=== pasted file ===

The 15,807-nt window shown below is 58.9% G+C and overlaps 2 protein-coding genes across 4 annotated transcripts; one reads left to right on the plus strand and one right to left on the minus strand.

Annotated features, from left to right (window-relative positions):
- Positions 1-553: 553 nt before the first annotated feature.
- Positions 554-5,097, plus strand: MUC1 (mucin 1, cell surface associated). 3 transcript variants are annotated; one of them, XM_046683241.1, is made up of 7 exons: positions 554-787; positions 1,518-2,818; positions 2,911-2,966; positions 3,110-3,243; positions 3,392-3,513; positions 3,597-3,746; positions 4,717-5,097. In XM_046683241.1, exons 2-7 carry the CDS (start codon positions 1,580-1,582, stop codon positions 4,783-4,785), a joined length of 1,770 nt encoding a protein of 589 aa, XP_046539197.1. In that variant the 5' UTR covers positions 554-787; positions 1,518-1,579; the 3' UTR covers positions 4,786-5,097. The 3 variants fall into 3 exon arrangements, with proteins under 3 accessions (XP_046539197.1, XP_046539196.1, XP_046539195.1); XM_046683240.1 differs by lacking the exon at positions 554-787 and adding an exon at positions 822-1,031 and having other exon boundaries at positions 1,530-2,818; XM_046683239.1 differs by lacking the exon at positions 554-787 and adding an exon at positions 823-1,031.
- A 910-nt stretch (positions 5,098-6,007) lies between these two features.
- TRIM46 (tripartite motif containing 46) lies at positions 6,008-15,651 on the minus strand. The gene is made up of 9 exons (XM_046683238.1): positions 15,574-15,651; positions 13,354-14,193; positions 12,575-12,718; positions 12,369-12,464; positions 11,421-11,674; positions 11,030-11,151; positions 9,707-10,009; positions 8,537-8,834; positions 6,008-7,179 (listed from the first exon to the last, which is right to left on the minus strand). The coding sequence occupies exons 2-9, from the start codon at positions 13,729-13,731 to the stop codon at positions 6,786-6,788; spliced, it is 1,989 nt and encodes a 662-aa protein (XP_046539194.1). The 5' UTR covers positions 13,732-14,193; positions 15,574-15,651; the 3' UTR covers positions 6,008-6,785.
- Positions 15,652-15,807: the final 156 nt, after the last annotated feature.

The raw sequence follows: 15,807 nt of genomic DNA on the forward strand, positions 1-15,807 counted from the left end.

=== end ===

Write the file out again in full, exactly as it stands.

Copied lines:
The 15,807-nt window shown below is 58.9% G+C and overlaps 2 protein-coding genes across 4 annotated transcripts; one reads left to right on the plus strand and one right to left on the minus strand.

Annotated features, from left to right (window-relative positions):
- Positions 1-553: 553 nt before the first annotated feature.
- Positions 554-5,097, plus strand: MUC1 (mucin 1, cell surface associated). 3 transcript variants are annotated; one of them, XM_046683241.1, is made up of 7 exons: positions 554-787; positions 1,518-2,818; positions 2,911-2,966; positions 3,110-3,243; positions 3,392-3,513; positions 3,597-3,746; positions 4,717-5,097. In XM_046683241.1, exons 2-7 carry the CDS (start codon positions 1,580-1,582, stop codon positions 4,783-4,785), a joined length of 1,770 nt encoding a protein of 589 aa, XP_046539197.1. In that variant the 5' UTR covers positions 554-787; positions 1,518-1,579; the 3' UTR covers positions 4,786-5,097. The 3 variants fall into 3 exon arrangements, with proteins under 3 accessions (XP_046539197.1, XP_046539196.1, XP_046539195.1); XM_046683240.1 differs by lacking the exon at positions 554-787 and adding an exon at positions 822-1,031 and having other exon boundaries at positions 1,530-2,818; XM_046683239.1 differs by lacking the exon at positions 554-787 and adding an exon at positions 823-1,031.
- A 910-nt stretch (positions 5,098-6,007) lies between these two features.
- TRIM46 (tripartite motif containing 46) lies at positions 6,008-15,651 on the minus strand. The gene is made up of 9 exons (XM_046683238.1): positions 15,574-15,651; positions 13,354-14,193; positions 12,575-12,718; positions 12,369-12,464; positions 11,421-11,674; positions 11,030-11,151; positions 9,707-10,009; positions 8,537-8,834; positions 6,008-7,179 (listed from the first exon to the last, which is right to left on the minus strand). The coding sequence occupies exons 2-9, from the start codon at positions 13,729-13,731 to the stop codon at positions 6,786-6,788; spliced, it is 1,989 nt and encodes a 662-aa protein (XP_046539194.1). The 5' UTR covers positions 13,732-14,193; positions 15,574-15,651; the 3' UTR covers positions 6,008-6,785.
- Positions 15,652-15,807: the final 156 nt, after the last annotated feature.

The raw sequence follows: 15,807 nt of genomic DNA on the forward strand, positions 1-15,807 counted from the left end.